Carefully balance mobility, firepower and armour in a dedicated tank designer. Then uncarefully put them to the test in a series of combat scenarios progressing through the ages of the tank. Here, your limit is what you can fit inside your hull and turret while still being able to move forwards. Design tanks in a dedicated and intuitive designer, allowing the realistic armour mechanics that make tank combat so unique. Explore tank design’s challenges through WW1, the interwar period and the early, mid and late stages of WW2.
Easy to use and flexible enough to give you endless design starting points. Drag on a face or edge to move it. Bigger compartments create more internal space but have more surface to armour. Well angled shapes may bounce incoming shells off entirely, leaving only a scratch and several ringing ears. Set the thickness of each armour plate, allowing you to block shots from your foes. Though the weight and space used adds up! Build a gun capable of piercing enemy armour. You’ll need enough space and force to rotate it. Make sure you save enough room for ammo!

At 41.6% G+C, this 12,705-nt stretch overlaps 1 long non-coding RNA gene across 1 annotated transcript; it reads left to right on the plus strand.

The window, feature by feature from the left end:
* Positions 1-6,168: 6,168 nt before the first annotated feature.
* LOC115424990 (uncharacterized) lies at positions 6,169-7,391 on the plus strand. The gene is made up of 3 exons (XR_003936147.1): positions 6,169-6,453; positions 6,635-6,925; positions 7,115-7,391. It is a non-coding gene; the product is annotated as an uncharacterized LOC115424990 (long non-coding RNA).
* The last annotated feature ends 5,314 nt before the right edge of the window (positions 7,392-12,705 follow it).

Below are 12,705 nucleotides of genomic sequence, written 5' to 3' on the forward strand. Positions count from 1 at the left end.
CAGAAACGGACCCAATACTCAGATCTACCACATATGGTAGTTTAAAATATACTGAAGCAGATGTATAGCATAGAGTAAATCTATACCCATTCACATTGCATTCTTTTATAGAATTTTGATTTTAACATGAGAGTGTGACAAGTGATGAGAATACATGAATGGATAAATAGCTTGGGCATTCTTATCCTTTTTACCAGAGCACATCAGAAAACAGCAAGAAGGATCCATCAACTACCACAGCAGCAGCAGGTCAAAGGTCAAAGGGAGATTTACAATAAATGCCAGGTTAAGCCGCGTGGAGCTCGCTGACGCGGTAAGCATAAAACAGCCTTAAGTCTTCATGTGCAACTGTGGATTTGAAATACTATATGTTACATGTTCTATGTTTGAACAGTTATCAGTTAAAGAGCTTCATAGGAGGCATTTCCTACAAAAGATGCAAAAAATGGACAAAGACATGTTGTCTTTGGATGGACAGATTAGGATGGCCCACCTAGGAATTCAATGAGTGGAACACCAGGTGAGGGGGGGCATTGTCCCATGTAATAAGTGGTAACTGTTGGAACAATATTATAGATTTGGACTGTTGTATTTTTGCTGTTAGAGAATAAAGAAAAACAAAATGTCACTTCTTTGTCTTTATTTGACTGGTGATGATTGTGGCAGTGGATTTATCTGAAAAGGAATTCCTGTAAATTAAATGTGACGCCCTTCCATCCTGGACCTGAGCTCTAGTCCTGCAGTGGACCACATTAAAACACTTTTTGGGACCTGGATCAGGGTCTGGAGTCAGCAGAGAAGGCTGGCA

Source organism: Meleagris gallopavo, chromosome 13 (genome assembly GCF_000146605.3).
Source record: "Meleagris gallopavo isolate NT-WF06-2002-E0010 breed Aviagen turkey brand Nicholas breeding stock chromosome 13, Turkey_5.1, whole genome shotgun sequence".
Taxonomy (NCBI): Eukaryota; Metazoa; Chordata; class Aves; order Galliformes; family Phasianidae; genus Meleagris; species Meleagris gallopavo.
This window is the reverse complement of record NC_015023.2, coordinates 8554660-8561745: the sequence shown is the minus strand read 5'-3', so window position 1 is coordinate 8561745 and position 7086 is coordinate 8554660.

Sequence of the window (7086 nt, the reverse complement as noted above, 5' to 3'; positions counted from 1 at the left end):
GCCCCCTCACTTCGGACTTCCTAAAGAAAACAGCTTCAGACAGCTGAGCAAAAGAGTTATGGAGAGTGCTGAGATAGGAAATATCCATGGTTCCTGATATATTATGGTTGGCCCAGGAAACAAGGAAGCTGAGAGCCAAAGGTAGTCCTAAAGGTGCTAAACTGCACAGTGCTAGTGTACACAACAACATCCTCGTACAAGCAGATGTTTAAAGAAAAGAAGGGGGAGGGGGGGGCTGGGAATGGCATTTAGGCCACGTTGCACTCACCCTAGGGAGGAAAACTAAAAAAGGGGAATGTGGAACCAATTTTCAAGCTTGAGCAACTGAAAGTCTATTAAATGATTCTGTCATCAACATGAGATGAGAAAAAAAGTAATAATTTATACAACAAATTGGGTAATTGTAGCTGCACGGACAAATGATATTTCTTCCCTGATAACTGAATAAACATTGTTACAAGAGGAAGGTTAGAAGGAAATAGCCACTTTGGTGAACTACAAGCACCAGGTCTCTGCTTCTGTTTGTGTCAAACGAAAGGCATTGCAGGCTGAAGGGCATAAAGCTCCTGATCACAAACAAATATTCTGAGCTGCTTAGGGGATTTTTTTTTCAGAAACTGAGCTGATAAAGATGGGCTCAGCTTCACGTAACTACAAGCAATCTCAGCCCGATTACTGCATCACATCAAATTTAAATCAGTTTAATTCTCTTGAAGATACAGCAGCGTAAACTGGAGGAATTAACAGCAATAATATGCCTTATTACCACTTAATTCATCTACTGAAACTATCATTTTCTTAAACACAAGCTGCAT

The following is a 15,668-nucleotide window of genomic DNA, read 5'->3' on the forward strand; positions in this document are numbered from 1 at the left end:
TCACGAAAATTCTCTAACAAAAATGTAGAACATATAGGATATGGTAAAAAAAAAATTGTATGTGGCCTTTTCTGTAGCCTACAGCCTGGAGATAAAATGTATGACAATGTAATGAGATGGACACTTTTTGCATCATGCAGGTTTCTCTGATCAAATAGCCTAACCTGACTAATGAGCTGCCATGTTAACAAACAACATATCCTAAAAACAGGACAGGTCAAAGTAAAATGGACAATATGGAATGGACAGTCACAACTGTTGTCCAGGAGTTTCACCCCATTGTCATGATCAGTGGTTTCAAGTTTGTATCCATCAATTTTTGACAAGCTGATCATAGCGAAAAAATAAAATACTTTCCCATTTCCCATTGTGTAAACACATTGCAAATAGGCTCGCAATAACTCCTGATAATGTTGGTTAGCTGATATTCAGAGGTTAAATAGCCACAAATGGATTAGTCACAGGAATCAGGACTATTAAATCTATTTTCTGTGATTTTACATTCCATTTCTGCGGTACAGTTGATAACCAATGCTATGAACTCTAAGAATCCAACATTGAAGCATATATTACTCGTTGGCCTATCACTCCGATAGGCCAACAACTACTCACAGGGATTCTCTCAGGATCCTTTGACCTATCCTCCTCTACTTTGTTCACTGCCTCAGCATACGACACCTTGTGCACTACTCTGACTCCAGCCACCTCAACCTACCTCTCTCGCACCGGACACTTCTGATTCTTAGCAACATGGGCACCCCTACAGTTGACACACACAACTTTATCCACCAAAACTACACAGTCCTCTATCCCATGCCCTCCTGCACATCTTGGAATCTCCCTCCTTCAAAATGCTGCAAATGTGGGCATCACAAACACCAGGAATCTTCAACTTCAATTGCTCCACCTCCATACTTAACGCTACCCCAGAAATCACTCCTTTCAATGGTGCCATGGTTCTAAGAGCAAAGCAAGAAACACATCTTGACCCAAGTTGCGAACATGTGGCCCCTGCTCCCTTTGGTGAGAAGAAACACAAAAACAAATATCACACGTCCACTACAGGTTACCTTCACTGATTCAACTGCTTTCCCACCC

Humans are light but large and quite essential, squeeze them in and assign them one or more roles. Cramped and overworked crew perform poorly. Add functional and decorative parts to the exterior of your vehicle. These can define where internals are e.g. the engine is positioned where you place your exhausts and vents, then gets hit if a shell pierces your armour in that area. Place a fuel port in front of the driver and the fuel tank just might absorb a projectile, saving their life – if it doesn’t ignite. Engines, transmissions & tracks work together to move your tank with a realistic simulation, making vehicles feel like the real thing.
Focus your tracks and suspension on trench crossing, mountain climbing, going fast or just looking cool. Design anything from ship engines to lawnmower engines in a basic powerplant designer. Set your fuel capacity and tank locations. Even bring them outside of the vehicle – if you don’t mind them being shot off every now and then. Design your ratios – make it faster backwards than forwards or give it a 1st gear that can climb any mountain. One of these on each track will let one side drive while the other reverses, turning on the spot.
No hit-points. Vehicles carry on the fight as long as their critical internals are still functioning.